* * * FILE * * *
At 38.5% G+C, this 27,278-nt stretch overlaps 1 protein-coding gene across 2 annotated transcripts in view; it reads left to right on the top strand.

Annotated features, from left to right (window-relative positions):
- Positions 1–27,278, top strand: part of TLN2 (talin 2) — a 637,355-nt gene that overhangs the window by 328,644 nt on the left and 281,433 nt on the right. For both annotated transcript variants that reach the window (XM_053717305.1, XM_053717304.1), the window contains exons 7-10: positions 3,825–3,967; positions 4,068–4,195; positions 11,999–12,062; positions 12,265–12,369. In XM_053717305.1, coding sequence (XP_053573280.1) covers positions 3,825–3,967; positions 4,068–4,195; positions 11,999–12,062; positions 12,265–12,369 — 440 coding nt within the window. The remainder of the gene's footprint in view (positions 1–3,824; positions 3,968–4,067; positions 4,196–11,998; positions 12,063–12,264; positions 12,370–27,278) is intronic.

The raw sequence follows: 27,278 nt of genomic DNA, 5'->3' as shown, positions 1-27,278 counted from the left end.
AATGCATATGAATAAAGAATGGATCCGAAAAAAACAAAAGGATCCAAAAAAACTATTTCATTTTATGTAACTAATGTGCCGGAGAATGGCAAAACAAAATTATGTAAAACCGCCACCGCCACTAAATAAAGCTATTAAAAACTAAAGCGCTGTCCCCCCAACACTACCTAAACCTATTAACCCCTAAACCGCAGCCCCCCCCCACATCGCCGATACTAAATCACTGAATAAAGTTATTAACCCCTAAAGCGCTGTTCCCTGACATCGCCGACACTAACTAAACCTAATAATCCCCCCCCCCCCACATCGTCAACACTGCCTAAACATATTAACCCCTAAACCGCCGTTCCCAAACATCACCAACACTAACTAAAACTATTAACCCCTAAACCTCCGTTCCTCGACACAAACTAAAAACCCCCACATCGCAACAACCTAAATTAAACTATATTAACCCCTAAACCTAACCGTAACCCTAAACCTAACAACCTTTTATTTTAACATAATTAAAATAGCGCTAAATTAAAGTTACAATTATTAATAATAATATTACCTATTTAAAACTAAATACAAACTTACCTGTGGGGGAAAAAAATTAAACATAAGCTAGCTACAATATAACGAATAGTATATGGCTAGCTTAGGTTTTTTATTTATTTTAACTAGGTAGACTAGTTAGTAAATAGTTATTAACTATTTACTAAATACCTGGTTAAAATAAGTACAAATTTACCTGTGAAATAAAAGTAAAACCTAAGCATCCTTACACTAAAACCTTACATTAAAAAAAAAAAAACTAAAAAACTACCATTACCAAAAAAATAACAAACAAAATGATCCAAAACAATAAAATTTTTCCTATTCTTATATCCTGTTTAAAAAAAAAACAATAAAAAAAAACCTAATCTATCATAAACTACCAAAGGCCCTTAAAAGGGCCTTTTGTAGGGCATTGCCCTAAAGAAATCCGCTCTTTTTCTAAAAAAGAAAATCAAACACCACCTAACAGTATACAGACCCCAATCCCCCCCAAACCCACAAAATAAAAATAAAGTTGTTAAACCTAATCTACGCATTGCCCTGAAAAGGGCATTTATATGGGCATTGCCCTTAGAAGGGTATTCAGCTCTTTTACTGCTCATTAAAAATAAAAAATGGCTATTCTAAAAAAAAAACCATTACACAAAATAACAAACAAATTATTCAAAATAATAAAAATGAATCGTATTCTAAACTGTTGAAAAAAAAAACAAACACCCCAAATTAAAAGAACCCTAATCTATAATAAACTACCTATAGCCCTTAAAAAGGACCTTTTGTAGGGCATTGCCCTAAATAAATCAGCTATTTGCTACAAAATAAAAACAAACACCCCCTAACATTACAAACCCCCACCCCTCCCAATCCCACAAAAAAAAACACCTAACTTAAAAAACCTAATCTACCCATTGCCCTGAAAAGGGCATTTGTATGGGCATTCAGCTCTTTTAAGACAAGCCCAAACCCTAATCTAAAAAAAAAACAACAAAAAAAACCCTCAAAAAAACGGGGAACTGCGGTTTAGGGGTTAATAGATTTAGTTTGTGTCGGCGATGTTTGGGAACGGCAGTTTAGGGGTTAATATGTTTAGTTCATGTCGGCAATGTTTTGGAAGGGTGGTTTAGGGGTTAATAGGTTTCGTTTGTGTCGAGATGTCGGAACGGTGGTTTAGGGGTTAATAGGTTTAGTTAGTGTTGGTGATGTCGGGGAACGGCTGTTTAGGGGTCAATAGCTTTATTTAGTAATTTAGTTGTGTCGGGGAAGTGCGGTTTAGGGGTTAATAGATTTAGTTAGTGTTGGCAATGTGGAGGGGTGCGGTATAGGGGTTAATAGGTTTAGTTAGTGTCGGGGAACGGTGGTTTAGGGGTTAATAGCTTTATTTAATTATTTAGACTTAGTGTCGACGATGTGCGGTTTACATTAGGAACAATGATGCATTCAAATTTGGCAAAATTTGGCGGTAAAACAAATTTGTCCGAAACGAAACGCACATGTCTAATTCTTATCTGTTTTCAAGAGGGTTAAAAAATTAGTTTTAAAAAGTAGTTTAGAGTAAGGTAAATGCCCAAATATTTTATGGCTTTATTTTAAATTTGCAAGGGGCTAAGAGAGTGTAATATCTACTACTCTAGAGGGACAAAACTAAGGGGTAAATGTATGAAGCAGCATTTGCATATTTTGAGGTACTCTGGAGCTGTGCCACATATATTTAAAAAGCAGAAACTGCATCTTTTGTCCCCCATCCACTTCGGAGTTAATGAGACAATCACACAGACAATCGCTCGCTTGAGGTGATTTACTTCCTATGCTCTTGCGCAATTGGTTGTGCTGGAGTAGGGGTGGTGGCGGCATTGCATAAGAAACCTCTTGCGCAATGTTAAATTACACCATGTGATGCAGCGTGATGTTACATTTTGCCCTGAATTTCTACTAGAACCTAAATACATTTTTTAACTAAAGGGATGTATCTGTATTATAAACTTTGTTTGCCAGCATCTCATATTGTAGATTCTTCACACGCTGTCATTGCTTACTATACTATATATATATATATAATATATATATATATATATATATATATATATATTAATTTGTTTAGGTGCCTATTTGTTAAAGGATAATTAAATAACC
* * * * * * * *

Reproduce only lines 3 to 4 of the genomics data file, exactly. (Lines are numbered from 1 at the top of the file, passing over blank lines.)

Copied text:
- Positions 1–27,278, top strand: part of TLN2 (talin 2) — a 637,355-nt gene that overhangs the window by 328,644 nt on the left and 281,433 nt on the right. For both annotated transcript variants that reach the window (XM_053717305.1, XM_053717304.1), the window contains exons 7-10: positions 3,825–3,967; positions 4,068–4,195; positions 11,999–12,062; positions 12,265–12,369. In XM_053717305.1, coding sequence (XP_053573280.1) covers positions 3,825–3,967; positions 4,068–4,195; positions 11,999–12,062; positions 12,265–12,369 — 440 coding nt within the window. The remainder of the gene's footprint in view (positions 1–3,824; positions 3,968–4,067; positions 4,196–11,998; positions 12,063–12,264; positions 12,370–27,278) is intronic.

The raw sequence follows: 27,278 nt of genomic DNA, 5'->3' as shown, positions 1-27,278 counted from the left end.